5. Previously there were series of conflicting decisions of different High Courts on this part of the law as to whether the business must be taken to be closed at the place where the commodities were sold and sale-proceeds realised and whether therefore the entire business must be in place of sale, or where the act of purchase can be taken to be a part of the business itself, and as such, the sources or the places of purchase can be taken to be the parts of the business. In the series of cases they also drew a distinction between the source or the place of purchase where the commodities, before being transported to the place of sale, had undergone several processes of manufacture and secondly where the sources were simply the places where the act of purchase took place and the commodities were transported as raw materials to the places of sale where sale-proceeds were received.

6. it would be unnecessary to make a review of these arrays of decisions on the subject on account of the decisions of their Lordships of the Supreme Court in the meantime. We will now take up the decision in the case of -- 'Commr. of Income-tax, Bombay v. Ahmedbhai Umarbhal and Co., Bombay', AIR 1950 SC 134 (A), which was also referred to in the order of this Court dated 4-11-52. There the assessees carried on business of manufacturing and dealing in oil during the relevant accounting periods. They owned 3 mills at Bombay and one at Raichur (Hyderabad State) for manufacturing oil from ground-nuts. The oil produced at Raichur was sold partly at Raichur and partly in Bombay. The question was in respect of their liability under the Excess Profits Tax Act for the Oil manufactured at Raichur, but sold in Bombay.

The assessees contended that in respect of such oil a portion of the profits earned by them was attributable to their business of manufacturing oil at Raichur and that portion of the profits should not be assessed to tax under the Excess Profits Tax Act. The profits of a part of the business of the assessees accrued at Raichur and to that extent the part of the business should be treated as a separate business and be exempted from Excess Profits under Proviso 3 to Section 5 of the Excess Profits Tax Act. It was held unanimously by all the 7 Judges even though on different reasons, that the manufacturing operations of the assessees at Raichur were s part oftheir business within the meaning of Section 5, proviso 3 and that the profits of this part of the business accured or arose at Raichur and were exempt from excess profits tax.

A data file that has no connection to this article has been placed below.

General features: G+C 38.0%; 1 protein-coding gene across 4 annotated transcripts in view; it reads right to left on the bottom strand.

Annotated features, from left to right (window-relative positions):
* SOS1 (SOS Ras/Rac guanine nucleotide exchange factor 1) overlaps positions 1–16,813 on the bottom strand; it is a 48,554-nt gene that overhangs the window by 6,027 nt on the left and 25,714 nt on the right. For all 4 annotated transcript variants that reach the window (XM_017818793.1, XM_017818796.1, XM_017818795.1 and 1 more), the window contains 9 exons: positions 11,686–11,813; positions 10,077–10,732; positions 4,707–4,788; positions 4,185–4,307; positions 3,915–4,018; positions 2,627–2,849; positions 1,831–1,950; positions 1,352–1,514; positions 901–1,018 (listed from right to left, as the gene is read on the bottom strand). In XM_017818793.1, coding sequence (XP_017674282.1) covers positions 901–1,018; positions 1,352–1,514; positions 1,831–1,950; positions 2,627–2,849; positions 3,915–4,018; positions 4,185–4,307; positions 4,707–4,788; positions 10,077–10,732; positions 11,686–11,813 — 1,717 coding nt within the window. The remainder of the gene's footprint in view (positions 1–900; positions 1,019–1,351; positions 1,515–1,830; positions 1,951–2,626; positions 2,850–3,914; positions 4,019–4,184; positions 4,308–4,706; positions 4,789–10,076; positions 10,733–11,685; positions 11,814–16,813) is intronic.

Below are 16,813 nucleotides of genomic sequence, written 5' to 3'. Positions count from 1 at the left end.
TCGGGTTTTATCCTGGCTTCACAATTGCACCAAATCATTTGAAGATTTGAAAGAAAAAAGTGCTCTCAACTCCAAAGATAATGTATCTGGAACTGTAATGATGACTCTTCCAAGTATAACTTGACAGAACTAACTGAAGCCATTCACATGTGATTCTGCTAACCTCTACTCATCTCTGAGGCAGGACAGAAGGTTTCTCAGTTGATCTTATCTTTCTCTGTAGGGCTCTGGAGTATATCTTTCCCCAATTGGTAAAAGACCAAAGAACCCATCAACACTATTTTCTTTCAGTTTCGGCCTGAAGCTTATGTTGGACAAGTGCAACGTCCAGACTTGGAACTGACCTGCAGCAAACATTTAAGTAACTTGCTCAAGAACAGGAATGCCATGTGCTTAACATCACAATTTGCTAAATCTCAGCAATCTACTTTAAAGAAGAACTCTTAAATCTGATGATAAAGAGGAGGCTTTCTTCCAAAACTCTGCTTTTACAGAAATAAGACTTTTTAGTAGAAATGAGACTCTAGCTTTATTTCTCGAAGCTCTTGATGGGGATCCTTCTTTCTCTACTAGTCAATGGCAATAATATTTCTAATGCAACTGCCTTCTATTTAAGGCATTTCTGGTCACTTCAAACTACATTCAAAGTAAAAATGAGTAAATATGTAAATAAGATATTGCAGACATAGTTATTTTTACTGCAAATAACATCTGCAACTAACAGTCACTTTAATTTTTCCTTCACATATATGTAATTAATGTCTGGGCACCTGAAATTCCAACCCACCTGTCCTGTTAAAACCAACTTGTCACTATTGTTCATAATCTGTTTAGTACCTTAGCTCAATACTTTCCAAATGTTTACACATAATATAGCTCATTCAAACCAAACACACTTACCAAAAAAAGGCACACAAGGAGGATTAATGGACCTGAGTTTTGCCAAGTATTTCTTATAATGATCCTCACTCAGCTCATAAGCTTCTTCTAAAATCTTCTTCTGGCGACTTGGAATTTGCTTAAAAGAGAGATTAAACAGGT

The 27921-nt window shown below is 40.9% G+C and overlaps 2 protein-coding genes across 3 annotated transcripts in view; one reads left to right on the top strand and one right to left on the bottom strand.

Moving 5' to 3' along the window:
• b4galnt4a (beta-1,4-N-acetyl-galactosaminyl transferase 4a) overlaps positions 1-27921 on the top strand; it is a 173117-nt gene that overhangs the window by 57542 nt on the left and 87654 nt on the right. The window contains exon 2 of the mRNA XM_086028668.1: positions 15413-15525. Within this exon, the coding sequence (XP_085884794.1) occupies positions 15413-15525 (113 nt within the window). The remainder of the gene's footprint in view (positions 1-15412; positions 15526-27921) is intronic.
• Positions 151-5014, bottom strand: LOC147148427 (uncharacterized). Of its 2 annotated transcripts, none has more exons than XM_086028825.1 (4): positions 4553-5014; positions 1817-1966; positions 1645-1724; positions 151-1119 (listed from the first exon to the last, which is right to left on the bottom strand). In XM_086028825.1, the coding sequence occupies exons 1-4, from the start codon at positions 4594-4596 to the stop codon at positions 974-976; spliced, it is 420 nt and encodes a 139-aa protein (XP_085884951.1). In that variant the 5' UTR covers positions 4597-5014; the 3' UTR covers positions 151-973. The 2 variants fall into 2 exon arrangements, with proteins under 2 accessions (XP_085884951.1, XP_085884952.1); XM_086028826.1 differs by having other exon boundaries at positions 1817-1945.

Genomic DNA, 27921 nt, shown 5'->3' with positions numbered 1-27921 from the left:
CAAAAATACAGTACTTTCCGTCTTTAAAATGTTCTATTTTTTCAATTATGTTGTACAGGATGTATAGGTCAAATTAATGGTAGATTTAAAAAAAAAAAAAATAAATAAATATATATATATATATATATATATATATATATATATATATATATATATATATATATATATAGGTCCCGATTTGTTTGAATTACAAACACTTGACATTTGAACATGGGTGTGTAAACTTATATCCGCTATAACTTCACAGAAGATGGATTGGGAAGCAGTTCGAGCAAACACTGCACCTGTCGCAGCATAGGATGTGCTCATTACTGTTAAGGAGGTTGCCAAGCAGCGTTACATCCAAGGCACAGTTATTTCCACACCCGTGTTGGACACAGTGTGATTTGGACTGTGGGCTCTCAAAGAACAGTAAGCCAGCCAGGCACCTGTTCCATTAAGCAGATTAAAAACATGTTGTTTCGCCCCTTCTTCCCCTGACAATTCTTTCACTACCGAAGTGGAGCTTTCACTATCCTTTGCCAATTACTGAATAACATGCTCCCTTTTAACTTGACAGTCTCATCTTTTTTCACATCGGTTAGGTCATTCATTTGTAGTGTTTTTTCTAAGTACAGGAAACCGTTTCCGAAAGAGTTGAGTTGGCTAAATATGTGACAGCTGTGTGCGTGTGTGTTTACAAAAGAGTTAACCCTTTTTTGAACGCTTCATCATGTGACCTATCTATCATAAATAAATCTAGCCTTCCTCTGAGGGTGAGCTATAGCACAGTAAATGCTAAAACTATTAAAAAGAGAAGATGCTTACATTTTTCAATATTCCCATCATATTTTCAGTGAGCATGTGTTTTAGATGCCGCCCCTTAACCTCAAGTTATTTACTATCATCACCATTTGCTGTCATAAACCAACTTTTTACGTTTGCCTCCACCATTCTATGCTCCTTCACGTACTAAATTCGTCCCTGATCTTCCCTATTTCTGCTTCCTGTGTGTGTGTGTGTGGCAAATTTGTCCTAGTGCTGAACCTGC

By this Judgment the position is settled at rest that the place where the articles are sold and the sale-proceeds are received cannot be the only place of business of the assessee. The place where the articles are manufactured is also to be taken as a place of business and the act of manufacture is to be deemed as a part of the business itself. Their Lordships laid stress upon the feature that the words appearing in proviso 3 to Section 5 are not receipt of profits but 'accrue or arise' which do clearly indicate that the places where the articles are manufactured and made ready for market are also to be taken as places where some parts of the profits accrue or arise even though they were not actually received at the place. Kania C. J. observed:

'I am however unable to accept the contention that the source of income can never be the place where the Income accrues or arises. In my opinion there is nothing to prevent income accruing or arising at the place of the source. The question where the income accrued has to be determined on the facts of each case. The income may accrue or arise at the place of the source or may accrue or arise elsewhere, but it does not follow that the income cannot accrue or arise at the place where the source exists.'